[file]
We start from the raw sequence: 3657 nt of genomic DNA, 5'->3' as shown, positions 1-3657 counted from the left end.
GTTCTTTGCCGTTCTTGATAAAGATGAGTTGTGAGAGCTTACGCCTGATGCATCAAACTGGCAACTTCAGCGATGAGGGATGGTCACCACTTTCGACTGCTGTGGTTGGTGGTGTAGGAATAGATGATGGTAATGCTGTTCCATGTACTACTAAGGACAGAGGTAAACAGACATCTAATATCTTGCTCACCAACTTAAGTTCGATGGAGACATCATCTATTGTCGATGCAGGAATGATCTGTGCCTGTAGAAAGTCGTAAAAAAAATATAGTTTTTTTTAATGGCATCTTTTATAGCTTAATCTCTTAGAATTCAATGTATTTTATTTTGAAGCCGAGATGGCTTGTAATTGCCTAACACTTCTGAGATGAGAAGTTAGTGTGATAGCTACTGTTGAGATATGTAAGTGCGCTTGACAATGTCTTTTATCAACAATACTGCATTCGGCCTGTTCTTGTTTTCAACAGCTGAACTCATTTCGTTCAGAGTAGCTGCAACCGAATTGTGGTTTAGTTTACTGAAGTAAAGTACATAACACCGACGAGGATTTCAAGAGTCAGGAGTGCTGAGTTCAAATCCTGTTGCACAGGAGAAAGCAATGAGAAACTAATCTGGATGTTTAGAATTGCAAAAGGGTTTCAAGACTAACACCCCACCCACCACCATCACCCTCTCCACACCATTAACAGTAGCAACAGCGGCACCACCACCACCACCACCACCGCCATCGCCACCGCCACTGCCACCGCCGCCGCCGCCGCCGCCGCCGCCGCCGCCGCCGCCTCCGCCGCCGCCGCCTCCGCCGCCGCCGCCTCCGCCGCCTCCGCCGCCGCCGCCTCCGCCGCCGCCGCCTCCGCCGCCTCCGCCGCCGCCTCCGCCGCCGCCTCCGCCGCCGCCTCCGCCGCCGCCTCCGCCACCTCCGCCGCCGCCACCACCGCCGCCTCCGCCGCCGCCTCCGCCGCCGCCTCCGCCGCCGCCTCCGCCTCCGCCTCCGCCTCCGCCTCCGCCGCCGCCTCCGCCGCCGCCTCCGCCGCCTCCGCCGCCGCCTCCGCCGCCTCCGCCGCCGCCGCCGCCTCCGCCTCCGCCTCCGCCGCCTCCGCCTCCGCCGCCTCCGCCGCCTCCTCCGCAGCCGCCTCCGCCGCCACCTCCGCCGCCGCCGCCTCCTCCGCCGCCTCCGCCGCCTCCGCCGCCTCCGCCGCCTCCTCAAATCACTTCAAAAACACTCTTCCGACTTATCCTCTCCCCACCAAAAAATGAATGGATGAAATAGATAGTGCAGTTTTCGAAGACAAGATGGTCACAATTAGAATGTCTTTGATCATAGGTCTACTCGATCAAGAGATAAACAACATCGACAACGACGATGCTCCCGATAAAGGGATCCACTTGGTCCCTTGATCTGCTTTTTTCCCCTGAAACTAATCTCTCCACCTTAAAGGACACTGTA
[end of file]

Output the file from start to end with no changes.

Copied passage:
We start from the raw sequence: 3657 nt of genomic DNA, 5'->3' as shown, positions 1-3657 counted from the left end.
GTTCTTTGCCGTTCTTGATAAAGATGAGTTGTGAGAGCTTACGCCTGATGCATCAAACTGGCAACTTCAGCGATGAGGGATGGTCACCACTTTCGACTGCTGTGGTTGGTGGTGTAGGAATAGATGATGGTAATGCTGTTCCATGTACTACTAAGGACAGAGGTAAACAGACATCTAATATCTTGCTCACCAACTTAAGTTCGATGGAGACATCATCTATTGTCGATGCAGGAATGATCTGTGCCTGTAGAAAGTCGTAAAAAAAATATAGTTTTTTTTAATGGCATCTTTTATAGCTTAATCTCTTAGAATTCAATGTATTTTATTTTGAAGCCGAGATGGCTTGTAATTGCCTAACACTTCTGAGATGAGAAGTTAGTGTGATAGCTACTGTTGAGATATGTAAGTGCGCTTGACAATGTCTTTTATCAACAATACTGCATTCGGCCTGTTCTTGTTTTCAACAGCTGAACTCATTTCGTTCAGAGTAGCTGCAACCGAATTGTGGTTTAGTTTACTGAAGTAAAGTACATAACACCGACGAGGATTTCAAGAGTCAGGAGTGCTGAGTTCAAATCCTGTTGCACAGGAGAAAGCAATGAGAAACTAATCTGGATGTTTAGAATTGCAAAAGGGTTTCAAGACTAACACCCCACCCACCACCATCACCCTCTCCACACCATTAACAGTAGCAACAGCGGCACCACCACCACCACCACCACCGCCATCGCCACCGCCACTGCCACCGCCGCCGCCGCCGCCGCCGCCGCCGCCGCCGCCGCCTCCGCCGCCGCCGCCTCCGCCGCCGCCGCCTCCGCCGCCTCCGCCGCCGCCGCCTCCGCCGCCGCCGCCTCCGCCGCCTCCGCCGCCGCCTCCGCCGCCGCCTCCGCCGCCGCCTCCGCCGCCGCCTCCGCCACCTCCGCCGCCGCCACCACCGCCGCCTCCGCCGCCGCCTCCGCCGCCGCCTCCGCCGCCGCCTCCGCCTCCGCCTCCGCCTCCGCCTCCGCCGCCGCCTCCGCCGCCGCCTCCGCCGCCTCCGCCGCCGCCTCCGCCGCCTCCGCCGCCGCCGCCGCCTCCGCCTCCGCCTCCGCCGCCTCCGCCTCCGCCGCCTCCGCCGCCTCCTCCGCAGCCGCCTCCGCCGCCACCTCCGCCGCCGCCGCCTCCTCCGCCGCCTCCGCCGCCTCCGCCGCCTCCGCCGCCTCCTCAAATCACTTCAAAAACACTCTTCCGACTTATCCTCTCCCCACCAAAAAATGAATGGATGAAATAGATAGTGCAGTTTTCGAAGACAAGATGGTCACAATTAGAATGTCTTTGATCATAGGTCTACTCGATCAAGAGATAAACAACATCGACAACGACGATGCTCCCGATAAAGGGATCCACTTGGTCCCTTGATCTGCTTTTTTCCCCTGAAACTAATCTCTCCACCTTAAAGGACACTGTA